by Jake Dima
Republican Florida Gov. Ron DeSantis has proposed an “anti-mob” bill that would allow residents to shoot rioters and looters who target businesses following nationwide unrest.
The law would expand the state’s self defense law, which currently forbids “the use of force in defense of property,” by increasing what constitutes a “forcible felony,” according to the Miami Herald. DeSantis seeks to make looting or “interruption or impairment” of a business such a felony, thereby justifying deadly force to prevent it, the local outlet reported.
Republican Gov. Ron DeSantis, has drafted “anti-mob” legislation that would expand Florida’s Stand Your Ground law that critics say would allow armed citizens to shoot suspected looters or anyone engaged in “criminal mischief” that disrupts a businesshttps://t.co/tVEgmnWmIr
— Hamza Shaban (@hshaban) November 10, 2020
The Republican’s bill would also make it a third-degree felony to obstruct traffic, and would allow drivers to have legal immunity if they unintentionally kill or maim anyone engaging in blocking a roadway during a demonstration, according to the Herald. The law, which is only a draft at the time of publishing, is also set to grant state authorities the ability to withhold funds from localities that choose to reduce their police budgets, the local outlet reported.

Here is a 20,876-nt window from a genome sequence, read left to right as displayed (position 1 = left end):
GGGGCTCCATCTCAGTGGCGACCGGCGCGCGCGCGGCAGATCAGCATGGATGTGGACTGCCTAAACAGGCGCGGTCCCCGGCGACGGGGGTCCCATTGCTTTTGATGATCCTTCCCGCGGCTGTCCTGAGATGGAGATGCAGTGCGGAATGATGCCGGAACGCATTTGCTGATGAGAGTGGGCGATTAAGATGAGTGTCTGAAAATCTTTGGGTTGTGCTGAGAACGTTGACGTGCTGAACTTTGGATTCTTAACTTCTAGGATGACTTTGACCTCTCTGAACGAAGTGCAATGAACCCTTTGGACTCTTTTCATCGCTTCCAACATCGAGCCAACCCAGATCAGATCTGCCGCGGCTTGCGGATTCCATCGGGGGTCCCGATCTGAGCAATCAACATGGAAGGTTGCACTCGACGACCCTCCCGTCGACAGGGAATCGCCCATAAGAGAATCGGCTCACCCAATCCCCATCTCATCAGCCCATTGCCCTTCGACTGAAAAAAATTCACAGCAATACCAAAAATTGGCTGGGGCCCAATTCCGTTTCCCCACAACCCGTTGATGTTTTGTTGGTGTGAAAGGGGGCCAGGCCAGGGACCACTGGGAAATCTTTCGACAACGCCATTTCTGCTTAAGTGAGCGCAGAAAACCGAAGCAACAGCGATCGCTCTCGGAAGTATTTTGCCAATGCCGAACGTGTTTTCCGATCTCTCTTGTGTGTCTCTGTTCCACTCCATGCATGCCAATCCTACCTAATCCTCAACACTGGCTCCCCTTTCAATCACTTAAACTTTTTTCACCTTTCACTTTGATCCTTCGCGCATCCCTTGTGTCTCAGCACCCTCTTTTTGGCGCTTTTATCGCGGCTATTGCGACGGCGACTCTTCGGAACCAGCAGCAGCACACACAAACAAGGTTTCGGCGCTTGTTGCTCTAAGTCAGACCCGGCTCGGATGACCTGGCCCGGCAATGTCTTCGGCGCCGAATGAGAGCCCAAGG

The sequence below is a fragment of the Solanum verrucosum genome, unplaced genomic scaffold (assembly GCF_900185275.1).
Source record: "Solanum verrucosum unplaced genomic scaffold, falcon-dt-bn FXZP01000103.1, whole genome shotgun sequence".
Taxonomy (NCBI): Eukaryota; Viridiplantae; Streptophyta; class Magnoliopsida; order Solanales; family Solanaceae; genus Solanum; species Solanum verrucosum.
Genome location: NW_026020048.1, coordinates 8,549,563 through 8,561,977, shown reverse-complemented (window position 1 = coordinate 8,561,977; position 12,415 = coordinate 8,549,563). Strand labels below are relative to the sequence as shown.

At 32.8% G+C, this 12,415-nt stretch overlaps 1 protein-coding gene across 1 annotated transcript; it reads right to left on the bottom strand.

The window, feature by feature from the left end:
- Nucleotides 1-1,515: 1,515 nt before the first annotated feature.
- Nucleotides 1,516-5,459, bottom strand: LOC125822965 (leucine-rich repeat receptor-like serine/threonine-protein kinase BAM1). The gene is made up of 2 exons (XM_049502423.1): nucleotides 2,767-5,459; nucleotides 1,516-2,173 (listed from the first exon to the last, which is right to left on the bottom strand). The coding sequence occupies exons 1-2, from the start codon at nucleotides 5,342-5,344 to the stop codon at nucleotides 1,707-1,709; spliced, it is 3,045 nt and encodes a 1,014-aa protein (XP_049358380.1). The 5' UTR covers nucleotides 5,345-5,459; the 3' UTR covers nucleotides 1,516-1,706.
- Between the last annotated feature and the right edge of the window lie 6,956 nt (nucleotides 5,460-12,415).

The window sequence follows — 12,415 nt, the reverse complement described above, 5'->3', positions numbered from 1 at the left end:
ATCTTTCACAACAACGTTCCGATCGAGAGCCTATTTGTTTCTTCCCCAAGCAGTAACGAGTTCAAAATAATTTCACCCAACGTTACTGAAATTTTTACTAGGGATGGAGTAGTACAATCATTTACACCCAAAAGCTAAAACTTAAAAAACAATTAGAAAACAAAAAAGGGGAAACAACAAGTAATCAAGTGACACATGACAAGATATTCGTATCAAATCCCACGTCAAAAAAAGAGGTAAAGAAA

Critics of the bill claim the potential legislation will embolden vigilantes.
“It allows for vigilantes to justify their actions,” former Miami-Dade County prosecutor Denise Georges told the Herald. “It also allows for death to be the punishment for a property crime — and that is cruel and unusual punishment. We cannot live in a lawless society where taking a life is done so casually and recklessly.”
DeSantis’ push comes after months-long nationwide unrest that followed the death of George Floyd, who died after a Minneapolis police officer knelt on his neck for over eight minutes, video showed.
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Jake Dima is a reporter for the Daily Caller News Foundation.
Background Photo “Florida Capitol” by DXR. CC BY-SA 4.0.